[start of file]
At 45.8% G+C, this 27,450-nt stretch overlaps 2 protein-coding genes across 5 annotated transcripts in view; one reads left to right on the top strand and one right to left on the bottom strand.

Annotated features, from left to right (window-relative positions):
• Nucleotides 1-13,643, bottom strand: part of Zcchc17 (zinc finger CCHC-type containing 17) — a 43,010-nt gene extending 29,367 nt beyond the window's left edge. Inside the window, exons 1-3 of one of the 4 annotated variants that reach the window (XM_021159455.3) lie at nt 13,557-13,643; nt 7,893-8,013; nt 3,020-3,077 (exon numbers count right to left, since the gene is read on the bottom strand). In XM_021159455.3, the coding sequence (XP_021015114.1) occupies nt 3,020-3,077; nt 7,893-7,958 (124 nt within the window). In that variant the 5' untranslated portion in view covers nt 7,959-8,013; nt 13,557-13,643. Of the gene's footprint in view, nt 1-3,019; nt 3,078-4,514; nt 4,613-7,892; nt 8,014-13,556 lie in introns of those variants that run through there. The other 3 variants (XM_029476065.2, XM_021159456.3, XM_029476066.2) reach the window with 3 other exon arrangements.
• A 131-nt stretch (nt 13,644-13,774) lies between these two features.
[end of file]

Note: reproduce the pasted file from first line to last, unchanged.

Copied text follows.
At 45.8% G+C, this 27,450-nt stretch overlaps 2 protein-coding genes across 5 annotated transcripts in view; one reads left to right on the top strand and one right to left on the bottom strand.

Annotated features, from left to right (window-relative positions):
• Nucleotides 1-13,643, bottom strand: part of Zcchc17 (zinc finger CCHC-type containing 17) — a 43,010-nt gene extending 29,367 nt beyond the window's left edge. Inside the window, exons 1-3 of one of the 4 annotated variants that reach the window (XM_021159455.3) lie at nt 13,557-13,643; nt 7,893-8,013; nt 3,020-3,077 (exon numbers count right to left, since the gene is read on the bottom strand). In XM_021159455.3, the coding sequence (XP_021015114.1) occupies nt 3,020-3,077; nt 7,893-7,958 (124 nt within the window). In that variant the 5' untranslated portion in view covers nt 7,959-8,013; nt 13,557-13,643. Of the gene's footprint in view, nt 1-3,019; nt 3,078-4,514; nt 4,613-7,892; nt 8,014-13,556 lie in introns of those variants that run through there. The other 3 variants (XM_029476065.2, XM_021159456.3, XM_029476066.2) reach the window with 3 other exon arrangements.
• A 131-nt stretch (nt 13,644-13,774) lies between these two features.